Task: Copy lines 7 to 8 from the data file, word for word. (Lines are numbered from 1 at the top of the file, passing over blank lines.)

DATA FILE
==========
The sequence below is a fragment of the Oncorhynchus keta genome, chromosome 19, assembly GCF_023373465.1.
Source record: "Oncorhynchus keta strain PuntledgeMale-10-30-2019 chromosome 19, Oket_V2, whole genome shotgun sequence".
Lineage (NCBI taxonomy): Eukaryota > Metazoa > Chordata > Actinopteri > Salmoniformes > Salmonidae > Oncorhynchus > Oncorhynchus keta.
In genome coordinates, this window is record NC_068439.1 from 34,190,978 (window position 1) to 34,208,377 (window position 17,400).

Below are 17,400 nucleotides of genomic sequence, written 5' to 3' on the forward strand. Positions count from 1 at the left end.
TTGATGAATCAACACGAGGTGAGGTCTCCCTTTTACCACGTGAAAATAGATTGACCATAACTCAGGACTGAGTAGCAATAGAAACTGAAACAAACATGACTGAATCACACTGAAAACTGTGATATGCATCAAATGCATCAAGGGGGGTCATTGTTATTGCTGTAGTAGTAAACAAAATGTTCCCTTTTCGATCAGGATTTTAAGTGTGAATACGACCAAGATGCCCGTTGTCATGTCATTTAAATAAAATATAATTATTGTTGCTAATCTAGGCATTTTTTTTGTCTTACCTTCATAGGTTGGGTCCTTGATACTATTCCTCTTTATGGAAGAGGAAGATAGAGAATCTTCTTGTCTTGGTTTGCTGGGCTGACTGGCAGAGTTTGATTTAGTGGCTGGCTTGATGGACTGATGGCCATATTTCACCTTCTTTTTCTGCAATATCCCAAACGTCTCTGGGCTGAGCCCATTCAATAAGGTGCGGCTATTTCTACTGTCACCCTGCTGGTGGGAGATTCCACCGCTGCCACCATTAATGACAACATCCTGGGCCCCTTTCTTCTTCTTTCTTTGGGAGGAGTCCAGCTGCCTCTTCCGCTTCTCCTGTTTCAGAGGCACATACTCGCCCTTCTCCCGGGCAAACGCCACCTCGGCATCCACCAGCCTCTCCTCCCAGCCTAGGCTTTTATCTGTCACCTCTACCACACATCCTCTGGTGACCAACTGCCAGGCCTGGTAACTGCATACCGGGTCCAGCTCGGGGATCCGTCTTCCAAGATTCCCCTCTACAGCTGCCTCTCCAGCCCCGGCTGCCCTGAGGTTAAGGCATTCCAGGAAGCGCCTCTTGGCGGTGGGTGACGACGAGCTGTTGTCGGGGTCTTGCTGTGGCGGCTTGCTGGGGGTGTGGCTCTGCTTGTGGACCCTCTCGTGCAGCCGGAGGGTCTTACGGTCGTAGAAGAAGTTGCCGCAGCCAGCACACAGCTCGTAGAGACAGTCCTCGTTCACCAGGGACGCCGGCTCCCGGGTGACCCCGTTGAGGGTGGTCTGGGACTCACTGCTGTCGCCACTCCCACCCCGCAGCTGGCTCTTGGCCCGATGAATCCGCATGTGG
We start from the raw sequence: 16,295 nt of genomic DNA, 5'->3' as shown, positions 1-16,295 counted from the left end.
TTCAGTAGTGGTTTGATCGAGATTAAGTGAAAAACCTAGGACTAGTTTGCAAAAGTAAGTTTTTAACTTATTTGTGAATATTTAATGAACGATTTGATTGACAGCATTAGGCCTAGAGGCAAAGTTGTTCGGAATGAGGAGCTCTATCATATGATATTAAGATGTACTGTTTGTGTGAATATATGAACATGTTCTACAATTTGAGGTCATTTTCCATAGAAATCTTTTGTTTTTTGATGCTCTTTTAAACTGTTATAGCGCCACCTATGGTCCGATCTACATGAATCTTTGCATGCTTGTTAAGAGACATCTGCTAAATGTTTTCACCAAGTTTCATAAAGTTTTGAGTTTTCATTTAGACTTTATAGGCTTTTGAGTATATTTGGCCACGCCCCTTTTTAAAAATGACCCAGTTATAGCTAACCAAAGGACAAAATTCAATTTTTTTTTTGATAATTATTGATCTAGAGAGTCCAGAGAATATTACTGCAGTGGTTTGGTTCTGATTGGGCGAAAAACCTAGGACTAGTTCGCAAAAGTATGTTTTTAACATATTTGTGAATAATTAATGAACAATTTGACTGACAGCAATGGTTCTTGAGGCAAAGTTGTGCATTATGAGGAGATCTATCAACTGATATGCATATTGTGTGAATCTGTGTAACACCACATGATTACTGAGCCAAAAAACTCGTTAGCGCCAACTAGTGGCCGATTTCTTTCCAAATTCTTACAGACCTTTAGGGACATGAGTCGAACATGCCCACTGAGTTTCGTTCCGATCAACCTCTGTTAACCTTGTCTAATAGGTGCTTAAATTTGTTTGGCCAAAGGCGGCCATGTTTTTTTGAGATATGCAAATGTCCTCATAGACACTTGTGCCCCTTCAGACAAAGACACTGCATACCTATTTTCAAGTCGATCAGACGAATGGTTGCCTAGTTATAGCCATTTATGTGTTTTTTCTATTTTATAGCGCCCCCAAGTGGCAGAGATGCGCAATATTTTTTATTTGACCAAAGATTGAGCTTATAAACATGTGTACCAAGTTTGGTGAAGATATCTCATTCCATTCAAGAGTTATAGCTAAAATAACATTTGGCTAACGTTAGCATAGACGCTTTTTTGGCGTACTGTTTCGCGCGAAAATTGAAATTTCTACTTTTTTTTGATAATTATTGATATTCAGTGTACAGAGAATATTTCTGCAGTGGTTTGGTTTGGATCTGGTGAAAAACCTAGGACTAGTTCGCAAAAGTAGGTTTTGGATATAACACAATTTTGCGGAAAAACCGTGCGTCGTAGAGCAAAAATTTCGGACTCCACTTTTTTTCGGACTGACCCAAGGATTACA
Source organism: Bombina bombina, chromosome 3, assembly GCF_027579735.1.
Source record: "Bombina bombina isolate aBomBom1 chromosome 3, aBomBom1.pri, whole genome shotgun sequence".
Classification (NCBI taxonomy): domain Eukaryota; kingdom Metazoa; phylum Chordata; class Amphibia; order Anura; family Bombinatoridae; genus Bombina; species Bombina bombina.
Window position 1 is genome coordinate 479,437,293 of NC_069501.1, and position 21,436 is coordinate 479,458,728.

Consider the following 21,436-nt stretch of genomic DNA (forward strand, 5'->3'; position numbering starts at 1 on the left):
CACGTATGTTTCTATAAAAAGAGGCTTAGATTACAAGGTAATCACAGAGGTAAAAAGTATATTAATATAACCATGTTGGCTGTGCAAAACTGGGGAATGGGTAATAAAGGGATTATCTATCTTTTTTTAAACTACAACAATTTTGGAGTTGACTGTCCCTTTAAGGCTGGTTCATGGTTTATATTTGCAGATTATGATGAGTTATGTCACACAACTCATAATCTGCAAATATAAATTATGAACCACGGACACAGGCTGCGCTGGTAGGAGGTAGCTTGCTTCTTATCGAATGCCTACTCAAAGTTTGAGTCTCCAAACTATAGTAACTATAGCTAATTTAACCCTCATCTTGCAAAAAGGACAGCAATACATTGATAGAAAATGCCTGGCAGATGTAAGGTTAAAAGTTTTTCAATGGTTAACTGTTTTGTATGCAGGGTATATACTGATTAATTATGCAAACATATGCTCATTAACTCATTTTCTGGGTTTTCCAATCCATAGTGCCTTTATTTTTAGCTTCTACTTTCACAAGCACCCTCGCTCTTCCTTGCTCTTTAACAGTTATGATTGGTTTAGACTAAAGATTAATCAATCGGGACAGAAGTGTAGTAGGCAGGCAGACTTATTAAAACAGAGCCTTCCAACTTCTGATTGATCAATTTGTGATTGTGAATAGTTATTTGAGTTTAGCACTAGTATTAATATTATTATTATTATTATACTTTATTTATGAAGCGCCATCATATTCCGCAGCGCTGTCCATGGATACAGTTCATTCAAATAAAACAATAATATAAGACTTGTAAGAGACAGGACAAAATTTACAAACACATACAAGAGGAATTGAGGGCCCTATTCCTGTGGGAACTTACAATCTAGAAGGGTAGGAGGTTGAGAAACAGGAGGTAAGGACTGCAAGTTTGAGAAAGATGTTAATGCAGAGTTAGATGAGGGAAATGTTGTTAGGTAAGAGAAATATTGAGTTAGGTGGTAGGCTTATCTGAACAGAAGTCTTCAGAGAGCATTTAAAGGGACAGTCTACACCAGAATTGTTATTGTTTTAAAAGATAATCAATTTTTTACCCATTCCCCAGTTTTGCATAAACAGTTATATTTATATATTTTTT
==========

We start from the raw sequence: 16,295 nt of genomic DNA, 5'->3' as shown, positions 1-16,295 counted from the left end.
TTCAGTAGTGGTTTGATCGAGATTAAGTGAAAAACCTAGGACTAGTTTGCAAAAGTAAGTTTTTAACTTATTTGTGAATATTTAATGAACGATTTGATTGACAGCATTAGGCCTAGAGGCAAAGTTGTTCGGAATGAGGAGCTCTATCATATGATATTAAGATGTACTGTTTGTGTGAATATATGAACATGTTCTACAATTTGAGGTCATTTTCCATAGAAATCTTTTGTTTTTTGATGCTCTTTTAAACTGTTATAGCGCCACCTATGGTCCGATCTACATGAATCTTTGCATGCTTGTTAAGAGACATCTGCTAAATGTTTTCACCAAGTTTCATAAAGTTTTGAGTTTTCATTTAGACTTTATAGGCTTTTGAGTATATTTGGCCACGCCCCTTTTTAAAAATGACCCAGTTATAGCTAACCAAAGGACAAAATTCAATTTTTTTTTTGATAATTATTGATCTAGAGAGTCCAGAGAATATTACTGCAGTGGTTTGGTTCTGATTGGGCGAAAAACCTAGGACTAGTTCGCAAAAGTATGTTTTTAACATATTTGTGAATAATTAATGAACAATTTGACTGACAGCAATGGTTCTTGAGGCAAAGTTGTGCATTATGAGGAGATCTATCAACTGATATGCATATTGTGTGAATCTGTGTAACACCACATGATTACTGAGCCAAAAAACTCGTTAGCGCCAACTAGTGGCCGATTTCTTTCCAAATTCTTACAGACCTTTAGGGACATGAGTCGAACATGCCCACTGAGTTTCGTTCCGATCAACCTCTGTTAACCTTGTCTAATAGGTGCTTAAATTTGTTTGGCCAAAGGCGGCCATGTTTTTTTGAGATATGCAAATGTCCTCATAGACACTTGTGCCCCTTCAGACAAAGACACTGCATACCTATTTTCAAGTCGATCAGACGAATGGTTGCCTAGTTATAGCCATTTATGTGTTTTTTCTATTTTATAGCGCCCCCAAGTGGCAGAGATGCGCAATATTTTTTATTTGACCAAAGATTGAGCTTATAAACATGTGTACCAAGTTTGGTGAAGATATCTCATTCCATTCAAGAGTTATAGCTAAAATAACATTTGGCTAACGTTAGCATAGACGCTTTTTTGGCGTACTGTTTCGCGCGAAAATTGAAATTTCTACTTTTTTTTGATAATTATTGATATTCAGTGTACAGAGAATATTTCTGCAGTGGTTTGGTTTGGATCTGGTGAAAAACCTAGGACTAGTTCGCAAAAGTAGGTTTTGGATATAACACAATTTTGCGGAAAAACCGTGCGTCGTAGAGCAAAAATTTCGGACTCCACTTTTTTTCGGACTGACCCAAGGATTACA